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Summer Writing Resident Julia Tagliere: Stories in the Walls

Julia Tagliere is the second writer of the summer 2020 cohort to spend her week onsite participating in our local residency program at Northern Virginia's Woodlawn & Pope-Leighey House and Arcadia Center for Sustainable Food and Agriculture. Our summer writers-in-residence focus their weeks on-site exploring ways to rediscover and re-purpose place and place histories, and use writing as a means to build community, to bring awareness to critical social and environmental issues, and as a creative force of empowerment.

Read more about Julia's experience on site below, including a poem, "Windows," and an essay, "Stories in the Walls." You can read more about Julia and her fellow residents here.



(for Charlotte Pope)

Dream a box of golden light

Bring the outside in

Unborn safe from windows, Charlotte

dreams his outside in

One mad man you might refuse but

Two, you stood no chance

Two men built their box of light

Brought the outside in

Open every window, Charlotte

Let the outside in

That spring day did you seek rest, did

he just seize the chance

Through those open windows did your

inside wander out

Open every window, Charlotte

inside, calling out

He left this box of golden light,

never stood a chance

Open every window, Charlotte

Tear the inside out

Keep every window open, Charlotte

Weep your inside out

That spring day I hope you kissed him

When you had the chance

Shutter every window, Charlotte

Keep the inside out

No more open windows, Charlotte

Shut the inside out

No glad fame to ease your pain but

those two grabbed their chance

Every window sealed now, Charlotte

Turned you inside out

Keep the windows shuttered, Charlotte

calling inside out

You fled this box of golden light

when you had the chance

Every window shows me Charlotte

weeping inside out.

Stories in the Walls

This may or may not be a ghost story. I’ll leave that decision up to you.

When I arrived at the Woodlawn & Pope-Leighey estate to begin my week as Writer in Residence, I already had a working concept of what I wanted to write. I’d toured Monticello and Mount Vernon in years past, and, like many white people, have been a past contributor to the Gone-with-the-Wind-ification of our nation’s deeply brutal history. I’ve spent time since then, listening and learning and conscience-wrangling about my part in perpetuating such a deeply harmful mythology, and as my week approached, I realized how conflicted I’d become at the thought of benefiting from time at yet another plantation. I decided I wanted to explore that conflict further through my writing this week; it’s often how I try to process the world around me and my place within it.

Monday, August 3, 2020, 11:17 A.M.*

After giving me a tour of the mansion, I follow Sylvia to the Pope-Leighey house. Given the home’s size, just 1,200 square feet, it is a much shorter tour, which is fine with me, because I’m getting antsy to work. In what she tells me was once “the children’s room,” Sylvia points to a set of Froebel

blocks on the small table beside the bed (apparently, Frank Lloyd Wright’s mother gave him a set, which he credited for his becoming an architect, hence their presence here in the home he’d designed, in the room where children once played). I listen politely to Sylvia’s explanation, but as I turn to follow her from the room, a playful chill tickles my neck. I blame it on the coming storm, but all the same, once Sylvia leaves me for the day, I don’t return to the children’s room.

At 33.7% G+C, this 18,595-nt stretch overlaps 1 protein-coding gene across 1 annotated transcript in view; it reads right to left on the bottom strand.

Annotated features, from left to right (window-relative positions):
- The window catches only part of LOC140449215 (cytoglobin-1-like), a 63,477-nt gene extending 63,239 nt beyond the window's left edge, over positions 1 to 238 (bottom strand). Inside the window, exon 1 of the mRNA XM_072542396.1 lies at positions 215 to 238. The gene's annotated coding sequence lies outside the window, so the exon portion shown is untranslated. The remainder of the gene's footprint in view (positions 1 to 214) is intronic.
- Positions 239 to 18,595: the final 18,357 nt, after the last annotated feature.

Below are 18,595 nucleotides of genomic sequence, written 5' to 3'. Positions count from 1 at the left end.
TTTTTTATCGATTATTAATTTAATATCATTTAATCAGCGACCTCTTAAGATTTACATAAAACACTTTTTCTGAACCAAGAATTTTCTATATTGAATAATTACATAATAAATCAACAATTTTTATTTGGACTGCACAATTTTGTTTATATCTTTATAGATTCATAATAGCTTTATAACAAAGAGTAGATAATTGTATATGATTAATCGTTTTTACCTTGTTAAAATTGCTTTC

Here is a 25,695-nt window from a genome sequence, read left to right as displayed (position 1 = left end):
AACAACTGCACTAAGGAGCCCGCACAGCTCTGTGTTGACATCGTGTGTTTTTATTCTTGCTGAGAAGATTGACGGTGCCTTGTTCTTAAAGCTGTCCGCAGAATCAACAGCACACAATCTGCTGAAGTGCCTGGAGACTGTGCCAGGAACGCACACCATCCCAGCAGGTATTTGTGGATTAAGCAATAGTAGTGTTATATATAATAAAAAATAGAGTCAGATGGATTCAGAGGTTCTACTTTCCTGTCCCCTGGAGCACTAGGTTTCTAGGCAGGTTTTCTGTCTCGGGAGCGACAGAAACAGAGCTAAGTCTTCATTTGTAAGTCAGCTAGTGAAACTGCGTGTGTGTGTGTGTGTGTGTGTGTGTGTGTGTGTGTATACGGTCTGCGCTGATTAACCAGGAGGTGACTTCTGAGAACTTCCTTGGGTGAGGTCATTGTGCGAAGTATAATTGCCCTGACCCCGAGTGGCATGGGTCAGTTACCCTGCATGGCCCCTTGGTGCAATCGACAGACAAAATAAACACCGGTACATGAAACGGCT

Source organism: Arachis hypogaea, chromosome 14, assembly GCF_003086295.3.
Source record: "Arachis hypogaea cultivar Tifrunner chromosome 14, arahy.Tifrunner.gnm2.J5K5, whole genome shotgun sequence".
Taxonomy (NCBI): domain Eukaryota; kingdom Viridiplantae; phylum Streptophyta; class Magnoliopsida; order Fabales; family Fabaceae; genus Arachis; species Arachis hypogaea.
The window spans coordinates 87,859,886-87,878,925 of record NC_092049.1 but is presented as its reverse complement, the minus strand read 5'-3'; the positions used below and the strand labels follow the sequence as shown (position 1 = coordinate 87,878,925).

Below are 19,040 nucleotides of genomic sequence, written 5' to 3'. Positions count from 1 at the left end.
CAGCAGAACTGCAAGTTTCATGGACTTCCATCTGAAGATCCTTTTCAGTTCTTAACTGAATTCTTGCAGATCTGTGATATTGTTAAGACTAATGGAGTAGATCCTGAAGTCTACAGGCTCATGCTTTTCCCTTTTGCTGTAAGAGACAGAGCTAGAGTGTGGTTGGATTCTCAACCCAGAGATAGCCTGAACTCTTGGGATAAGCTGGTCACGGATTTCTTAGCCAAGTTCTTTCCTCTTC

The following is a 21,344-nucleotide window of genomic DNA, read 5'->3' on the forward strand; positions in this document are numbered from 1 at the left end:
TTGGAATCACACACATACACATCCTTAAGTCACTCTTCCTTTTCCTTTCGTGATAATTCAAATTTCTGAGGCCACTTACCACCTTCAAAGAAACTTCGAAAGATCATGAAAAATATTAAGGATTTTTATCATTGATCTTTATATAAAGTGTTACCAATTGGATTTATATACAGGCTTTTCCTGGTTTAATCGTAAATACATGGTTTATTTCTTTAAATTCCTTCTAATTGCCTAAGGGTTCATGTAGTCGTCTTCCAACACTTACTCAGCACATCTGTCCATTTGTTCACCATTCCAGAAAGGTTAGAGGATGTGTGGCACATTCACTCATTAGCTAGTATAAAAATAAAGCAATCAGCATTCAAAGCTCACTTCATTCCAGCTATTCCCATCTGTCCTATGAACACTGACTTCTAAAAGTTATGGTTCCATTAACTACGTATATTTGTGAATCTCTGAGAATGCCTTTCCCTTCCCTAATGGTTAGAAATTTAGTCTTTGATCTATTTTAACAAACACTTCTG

One of the saving graces about the Woodlawn estate (or at least, one that makes its preservation and continued status as a tourist attraction/historic site somewhat less complicated) is the fact that when the family sold the estate in its entirety in 1846, “…[it] was sold to Quaker timber merchants, who purposefully operated the farm plantation with free labor, making a statement in Virginia on the eve of the Civil War…” and, years later, “Senator Oscar Underwood from Alabama, an uncompromising advocate for civil rights [who actually led an anti-Ku Klux Klan faction at the National Democratic Convention in 1924], lived at the mansion from 1925 until his death in 1929.” (from the estate’s website). Oh, Alabama.

This later history of the estate cannot erase the evil that once took place here, but because of it, as an educational tool, Woodlawn, unlike some other preserved plantations, delivers a unique and powerful reminder (desperately needed these days) that where we are as a people and as a nation at any given moment, no matter how soaring or how bleak, is subject to unimaginable change over time. What we are now, we may not always be. It is a conscious choice we make, the choice to change, and places like Woodlawn are living monuments to that capacity. That was another angle I wanted to explore, so naturally, I planned to spend most of my time on the estate at Woodlawn, rather than at the Pope-Leighey house. But plans change, too.

Monday, August 3, 2020, 11:23 A.M.

I haul my work bag and small cooler in from the car and look around for a place to stow them, mindful of the advanced age (80 years) of the Pope-Leighey house and its status as a preserved treasure. The only place that